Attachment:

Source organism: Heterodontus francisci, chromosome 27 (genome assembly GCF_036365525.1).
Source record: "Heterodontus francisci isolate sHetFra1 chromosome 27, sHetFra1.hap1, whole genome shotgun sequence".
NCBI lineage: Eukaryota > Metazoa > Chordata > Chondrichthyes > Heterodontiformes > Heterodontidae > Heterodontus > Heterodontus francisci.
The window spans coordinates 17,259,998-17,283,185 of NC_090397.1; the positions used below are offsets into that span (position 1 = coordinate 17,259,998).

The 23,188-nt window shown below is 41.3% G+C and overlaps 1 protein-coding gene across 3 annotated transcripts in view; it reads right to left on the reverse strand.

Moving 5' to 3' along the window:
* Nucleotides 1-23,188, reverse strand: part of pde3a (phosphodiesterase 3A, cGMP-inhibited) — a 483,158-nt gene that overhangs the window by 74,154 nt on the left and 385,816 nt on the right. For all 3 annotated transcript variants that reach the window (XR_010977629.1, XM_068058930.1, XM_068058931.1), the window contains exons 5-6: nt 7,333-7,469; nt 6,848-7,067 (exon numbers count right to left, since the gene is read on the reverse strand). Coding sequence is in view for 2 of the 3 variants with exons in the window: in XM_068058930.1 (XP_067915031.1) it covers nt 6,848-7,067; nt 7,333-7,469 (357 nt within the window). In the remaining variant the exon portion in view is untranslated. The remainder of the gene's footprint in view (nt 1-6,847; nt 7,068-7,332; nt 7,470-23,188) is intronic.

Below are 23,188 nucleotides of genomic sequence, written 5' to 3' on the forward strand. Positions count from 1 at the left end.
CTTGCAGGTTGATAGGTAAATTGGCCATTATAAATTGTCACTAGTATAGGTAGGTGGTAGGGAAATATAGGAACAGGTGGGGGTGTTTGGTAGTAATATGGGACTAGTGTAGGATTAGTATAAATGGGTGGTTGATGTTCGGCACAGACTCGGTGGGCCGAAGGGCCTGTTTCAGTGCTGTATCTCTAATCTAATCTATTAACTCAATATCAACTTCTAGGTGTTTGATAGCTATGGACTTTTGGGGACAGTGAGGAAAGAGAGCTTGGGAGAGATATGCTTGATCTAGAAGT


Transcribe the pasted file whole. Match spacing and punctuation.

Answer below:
Source organism: Heterodontus francisci, chromosome 27 (genome assembly GCF_036365525.1).
Source record: "Heterodontus francisci isolate sHetFra1 chromosome 27, sHetFra1.hap1, whole genome shotgun sequence".
NCBI lineage: Eukaryota > Metazoa > Chordata > Chondrichthyes > Heterodontiformes > Heterodontidae > Heterodontus > Heterodontus francisci.
The window spans coordinates 17,259,998-17,283,185 of NC_090397.1; the positions used below are offsets into that span (position 1 = coordinate 17,259,998).

The 23,188-nt window shown below is 41.3% G+C and overlaps 1 protein-coding gene across 3 annotated transcripts in view; it reads right to left on the reverse strand.

Moving 5' to 3' along the window:
* Nucleotides 1-23,188, reverse strand: part of pde3a (phosphodiesterase 3A, cGMP-inhibited) — a 483,158-nt gene that overhangs the window by 74,154 nt on the left and 385,816 nt on the right. For all 3 annotated transcript variants that reach the window (XR_010977629.1, XM_068058930.1, XM_068058931.1), the window contains exons 5-6: nt 7,333-7,469; nt 6,848-7,067 (exon numbers count right to left, since the gene is read on the reverse strand). Coding sequence is in view for 2 of the 3 variants with exons in the window: in XM_068058930.1 (XP_067915031.1) it covers nt 6,848-7,067; nt 7,333-7,469 (357 nt within the window). In the remaining variant the exon portion in view is untranslated. The remainder of the gene's footprint in view (nt 1-6,847; nt 7,068-7,332; nt 7,470-23,188) is intronic.

Below are 23,188 nucleotides of genomic sequence, written 5' to 3' on the forward strand. Positions count from 1 at the left end.
CTTGCAGGTTGATAGGTAAATTGGCCATTATAAATTGTCACTAGTATAGGTAGGTGGTAGGGAAATATAGGAACAGGTGGGGGTGTTTGGTAGTAATATGGGACTAGTGTAGGATTAGTATAAATGGGTGGTTGATGTTCGGCACAGACTCGGTGGGCCGAAGGGCCTGTTTCAGTGCTGTATCTCTAATCTAATCTATTAACTCAATATCAACTTCTAGGTGTTTGATAGCTATGGACTTTTGGGGACAGTGAGGAAAGAGAGCTTGGGAGAGATATGCTTGATCTAGAAGT